-from "Home Hints & Tips" by Rosamond Richardson

I am very impressed! Vinegar spray smells about 100 times better with the oil added! No need to assault your nose when you clean the natural way:o)

This basic cleaner, according to the book, "removes grease and dirt, smells beautifully fresh, is cheap and nontoxic, and will keep indefinitely. Use it on stainless-steel sinks and draining boards, tiled and wooden surfaces, and plastic finishes." (When cleaning heavily soiled areas, especially kitchen surfaces that have come in contact with contaminants such as raw meat, it would be best to use the vinegar / hydrogen peroxide combo described in my last post.)

A note about eucalyptus oil: This is an essential oil which also has disinfectant properties. It can be found at health food/vitamin stores or websites. I bought a small .5 oz. bottle at a vitamin store for about $4, initially fearing that it wouldn't last me very long. However, after adding 20 drops to my spray, there is still most of the bottle remaining. I believe this little bottle will last me several bottles-worth of spray...still providing a huge cost savings over regular store-bought cleaners. (Eucalytus oil is potent and should be kept out of reach of children in it's undiluted state. )

Friday, October 13, 2006

Cheap and Excellent Non-toxic Cleaners

Update: This week, Walgreens has 16oz. bottles of hydrogen peroxide at 2 / $1.00. They have some great deals on other things I need too, so I will making a little excursion to the Walgreens across the street from our neighborhood. (I'm spoiled...I have both a Walgreens and a CVS about a 60-second drive away from doing a lot more shopping at these places now that I have become aware of the great deals available at these two stores!:o)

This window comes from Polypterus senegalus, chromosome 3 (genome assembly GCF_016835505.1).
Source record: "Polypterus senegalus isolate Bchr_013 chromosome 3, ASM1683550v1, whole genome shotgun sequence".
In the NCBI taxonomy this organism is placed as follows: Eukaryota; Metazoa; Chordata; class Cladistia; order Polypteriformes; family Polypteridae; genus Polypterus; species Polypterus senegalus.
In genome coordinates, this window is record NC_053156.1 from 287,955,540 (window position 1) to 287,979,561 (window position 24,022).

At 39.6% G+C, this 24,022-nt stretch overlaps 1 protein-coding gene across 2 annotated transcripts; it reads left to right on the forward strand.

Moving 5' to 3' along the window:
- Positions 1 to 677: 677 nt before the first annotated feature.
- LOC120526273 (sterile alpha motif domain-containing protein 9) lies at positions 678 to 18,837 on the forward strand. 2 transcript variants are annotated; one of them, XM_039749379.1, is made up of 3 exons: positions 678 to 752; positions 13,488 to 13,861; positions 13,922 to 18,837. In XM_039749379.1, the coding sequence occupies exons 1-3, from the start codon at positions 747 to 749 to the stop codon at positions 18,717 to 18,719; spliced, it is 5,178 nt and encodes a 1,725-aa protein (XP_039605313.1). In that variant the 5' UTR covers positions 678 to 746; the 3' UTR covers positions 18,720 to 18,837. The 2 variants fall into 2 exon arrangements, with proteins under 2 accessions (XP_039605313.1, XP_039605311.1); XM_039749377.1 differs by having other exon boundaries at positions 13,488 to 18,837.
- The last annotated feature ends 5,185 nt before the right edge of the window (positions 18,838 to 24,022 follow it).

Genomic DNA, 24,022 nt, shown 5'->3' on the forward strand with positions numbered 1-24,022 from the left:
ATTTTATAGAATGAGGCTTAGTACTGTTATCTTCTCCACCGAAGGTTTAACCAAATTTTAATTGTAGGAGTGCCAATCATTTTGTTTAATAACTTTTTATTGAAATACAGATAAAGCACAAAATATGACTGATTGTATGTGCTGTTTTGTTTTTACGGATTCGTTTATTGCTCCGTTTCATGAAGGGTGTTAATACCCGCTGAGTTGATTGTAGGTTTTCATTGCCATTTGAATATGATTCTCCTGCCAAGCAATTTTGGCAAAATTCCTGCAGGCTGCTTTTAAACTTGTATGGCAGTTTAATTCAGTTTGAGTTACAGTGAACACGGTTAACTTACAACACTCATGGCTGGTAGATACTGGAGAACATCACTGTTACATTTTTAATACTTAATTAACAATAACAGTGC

I also wanted to pass on Mrs. B's caution that hydrogen peroxide DOES bleach things out if you're not careful. I've not had any trouble with that so far, but you'll probably want to spot test first before you use it all over your colored countertop, and be careful around your clothes!

Note: This may be old news to many, but it was very helpful information for a relatively new homemaker such as myself:o)

For a long time, I wasn't sure what type of cleaner I should use on kitchen surfaces that would come into contact with food (as in when kneading bread on the counter-top) or that would be safe to use on the floor around pets (or children, for those of you who have them!). I didn't like the idea of harsh or toxic chemicals for these purposes. I also wanted something cheap, because with a dog running around (who has only recently been fully house-trained) I go through cleaner like crazy:op